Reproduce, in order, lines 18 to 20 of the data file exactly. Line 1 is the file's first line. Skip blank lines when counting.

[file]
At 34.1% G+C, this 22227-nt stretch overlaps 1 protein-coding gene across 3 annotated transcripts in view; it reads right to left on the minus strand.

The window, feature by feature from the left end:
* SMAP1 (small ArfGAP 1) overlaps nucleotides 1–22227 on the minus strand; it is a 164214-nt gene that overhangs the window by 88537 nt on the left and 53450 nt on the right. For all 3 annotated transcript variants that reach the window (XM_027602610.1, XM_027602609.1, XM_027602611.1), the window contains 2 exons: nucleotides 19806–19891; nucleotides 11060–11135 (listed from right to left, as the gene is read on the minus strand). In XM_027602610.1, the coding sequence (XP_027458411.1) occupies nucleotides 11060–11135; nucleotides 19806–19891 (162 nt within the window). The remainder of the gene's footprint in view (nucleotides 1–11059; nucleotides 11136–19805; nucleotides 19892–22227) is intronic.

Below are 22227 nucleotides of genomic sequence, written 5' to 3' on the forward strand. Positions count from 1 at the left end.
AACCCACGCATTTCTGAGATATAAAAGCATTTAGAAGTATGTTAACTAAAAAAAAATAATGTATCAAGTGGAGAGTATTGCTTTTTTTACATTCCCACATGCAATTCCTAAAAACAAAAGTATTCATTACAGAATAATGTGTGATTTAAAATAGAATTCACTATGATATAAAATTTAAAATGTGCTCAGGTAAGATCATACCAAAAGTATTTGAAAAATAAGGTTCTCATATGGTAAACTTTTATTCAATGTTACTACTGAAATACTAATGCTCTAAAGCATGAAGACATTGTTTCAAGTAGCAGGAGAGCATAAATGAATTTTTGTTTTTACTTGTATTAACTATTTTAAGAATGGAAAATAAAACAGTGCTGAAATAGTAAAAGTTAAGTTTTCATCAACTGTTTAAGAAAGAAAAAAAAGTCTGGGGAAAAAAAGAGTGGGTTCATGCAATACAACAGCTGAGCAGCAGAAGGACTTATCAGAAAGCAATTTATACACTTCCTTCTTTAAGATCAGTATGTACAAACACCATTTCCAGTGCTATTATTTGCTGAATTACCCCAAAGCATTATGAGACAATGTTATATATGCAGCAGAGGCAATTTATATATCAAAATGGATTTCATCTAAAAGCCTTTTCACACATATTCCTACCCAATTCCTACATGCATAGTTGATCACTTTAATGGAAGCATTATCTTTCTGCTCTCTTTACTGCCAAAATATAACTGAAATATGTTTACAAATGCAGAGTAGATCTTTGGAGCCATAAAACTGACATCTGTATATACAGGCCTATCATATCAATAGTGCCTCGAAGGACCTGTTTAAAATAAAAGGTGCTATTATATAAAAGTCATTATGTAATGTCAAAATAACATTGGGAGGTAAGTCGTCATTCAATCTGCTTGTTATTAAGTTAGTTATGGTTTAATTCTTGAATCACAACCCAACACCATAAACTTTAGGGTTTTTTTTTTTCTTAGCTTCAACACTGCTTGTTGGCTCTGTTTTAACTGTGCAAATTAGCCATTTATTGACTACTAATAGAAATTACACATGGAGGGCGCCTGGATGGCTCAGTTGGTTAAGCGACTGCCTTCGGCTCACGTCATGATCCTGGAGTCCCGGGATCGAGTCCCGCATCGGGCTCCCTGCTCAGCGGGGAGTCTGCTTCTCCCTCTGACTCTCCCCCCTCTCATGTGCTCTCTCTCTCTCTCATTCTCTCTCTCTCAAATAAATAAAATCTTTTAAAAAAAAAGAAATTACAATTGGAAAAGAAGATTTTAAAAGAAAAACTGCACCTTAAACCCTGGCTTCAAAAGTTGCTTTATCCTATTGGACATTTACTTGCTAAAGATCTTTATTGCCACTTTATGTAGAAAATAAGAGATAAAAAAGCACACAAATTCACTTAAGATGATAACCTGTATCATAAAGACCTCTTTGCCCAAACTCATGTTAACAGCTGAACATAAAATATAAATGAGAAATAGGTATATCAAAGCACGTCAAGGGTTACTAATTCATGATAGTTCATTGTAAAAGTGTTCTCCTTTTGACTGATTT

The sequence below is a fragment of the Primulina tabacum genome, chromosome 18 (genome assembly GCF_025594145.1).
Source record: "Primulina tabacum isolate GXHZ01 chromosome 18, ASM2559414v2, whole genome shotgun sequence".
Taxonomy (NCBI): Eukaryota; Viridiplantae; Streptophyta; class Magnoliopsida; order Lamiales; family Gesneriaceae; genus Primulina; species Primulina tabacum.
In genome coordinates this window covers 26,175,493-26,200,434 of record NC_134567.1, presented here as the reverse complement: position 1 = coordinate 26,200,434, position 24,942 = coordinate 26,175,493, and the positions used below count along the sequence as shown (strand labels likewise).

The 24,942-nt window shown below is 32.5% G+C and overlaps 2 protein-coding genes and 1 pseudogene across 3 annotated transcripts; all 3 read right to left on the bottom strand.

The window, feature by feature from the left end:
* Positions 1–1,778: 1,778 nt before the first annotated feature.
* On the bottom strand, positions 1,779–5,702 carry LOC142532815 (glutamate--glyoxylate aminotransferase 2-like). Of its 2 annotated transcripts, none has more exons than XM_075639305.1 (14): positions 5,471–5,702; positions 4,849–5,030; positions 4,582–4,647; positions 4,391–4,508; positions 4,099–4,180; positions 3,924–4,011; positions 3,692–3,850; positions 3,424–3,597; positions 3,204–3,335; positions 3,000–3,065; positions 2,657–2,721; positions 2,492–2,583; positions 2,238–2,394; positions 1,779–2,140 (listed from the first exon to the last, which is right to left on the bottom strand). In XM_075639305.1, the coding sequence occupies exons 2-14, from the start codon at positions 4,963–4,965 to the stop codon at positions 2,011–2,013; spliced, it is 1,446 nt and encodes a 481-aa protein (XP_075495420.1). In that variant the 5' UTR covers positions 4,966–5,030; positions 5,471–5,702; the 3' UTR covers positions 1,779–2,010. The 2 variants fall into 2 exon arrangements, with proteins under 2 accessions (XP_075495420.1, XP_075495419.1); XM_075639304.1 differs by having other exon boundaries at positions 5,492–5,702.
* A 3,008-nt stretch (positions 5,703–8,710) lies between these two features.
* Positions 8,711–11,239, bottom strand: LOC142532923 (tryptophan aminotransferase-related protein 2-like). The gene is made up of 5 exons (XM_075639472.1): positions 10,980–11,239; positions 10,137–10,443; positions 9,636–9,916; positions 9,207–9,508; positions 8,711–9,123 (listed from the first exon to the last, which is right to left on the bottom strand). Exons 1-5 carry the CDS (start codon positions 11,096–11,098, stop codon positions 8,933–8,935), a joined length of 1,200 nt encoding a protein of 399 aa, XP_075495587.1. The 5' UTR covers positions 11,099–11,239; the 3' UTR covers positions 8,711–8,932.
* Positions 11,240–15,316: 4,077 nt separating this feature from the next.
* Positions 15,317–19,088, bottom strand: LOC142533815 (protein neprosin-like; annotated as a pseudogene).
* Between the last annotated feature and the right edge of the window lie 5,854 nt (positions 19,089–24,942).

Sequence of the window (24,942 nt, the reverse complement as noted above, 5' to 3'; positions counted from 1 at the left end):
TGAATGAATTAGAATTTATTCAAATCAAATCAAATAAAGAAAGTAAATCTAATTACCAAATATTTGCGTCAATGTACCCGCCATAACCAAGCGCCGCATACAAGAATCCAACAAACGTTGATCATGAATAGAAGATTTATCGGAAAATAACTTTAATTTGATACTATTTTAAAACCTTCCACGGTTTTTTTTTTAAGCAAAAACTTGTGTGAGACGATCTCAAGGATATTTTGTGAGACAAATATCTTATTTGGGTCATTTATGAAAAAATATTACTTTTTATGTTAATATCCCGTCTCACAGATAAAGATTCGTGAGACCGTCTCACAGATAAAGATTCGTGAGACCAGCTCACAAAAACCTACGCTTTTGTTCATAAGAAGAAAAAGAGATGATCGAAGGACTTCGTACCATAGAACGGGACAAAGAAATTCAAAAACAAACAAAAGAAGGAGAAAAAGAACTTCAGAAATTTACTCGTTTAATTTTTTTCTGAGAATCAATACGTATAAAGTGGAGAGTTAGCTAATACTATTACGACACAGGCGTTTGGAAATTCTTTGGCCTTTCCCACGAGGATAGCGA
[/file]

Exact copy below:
* Between the last annotated feature and the right edge of the window lie 5,854 nt (positions 19,089–24,942).

Sequence of the window (24,942 nt, the reverse complement as noted above, 5' to 3'; positions counted from 1 at the left end):
TGAATGAATTAGAATTTATTCAAATCAAATCAAATAAAGAAAGTAAATCTAATTACCAAATATTTGCGTCAATGTACCCGCCATAACCAAGCGCCGCATACAAGAATCCAACAAACGTTGATCATGAATAGAAGATTTATCGGAAAATAACTTTAATTTGATACTATTTTAAAACCTTCCACGGTTTTTTTTTTAAGCAAAAACTTGTGTGAGACGATCTCAAGGATATTTTGTGAGACAAATATCTTATTTGGGTCATTTATGAAAAAATATTACTTTTTATGTTAATATCCCGTCTCACAGATAAAGATTCGTGAGACCGTCTCACAGATAAAGATTCGTGAGACCAGCTCACAAAAACCTACGCTTTTGTTCATAAGAAGAAAAAGAGATGATCGAAGGACTTCGTACCATAGAACGGGACAAAGAAATTCAAAAACAAACAAAAGAAGGAGAAAAAGAACTTCAGAAATTTACTCGTTTAATTTTTTTCTGAGAATCAATACGTATAAAGTGGAGAGTTAGCTAATACTATTACGACACAGGCGTTTGGAAATTCTTTGGCCTTTCCCACGAGGATAGCGA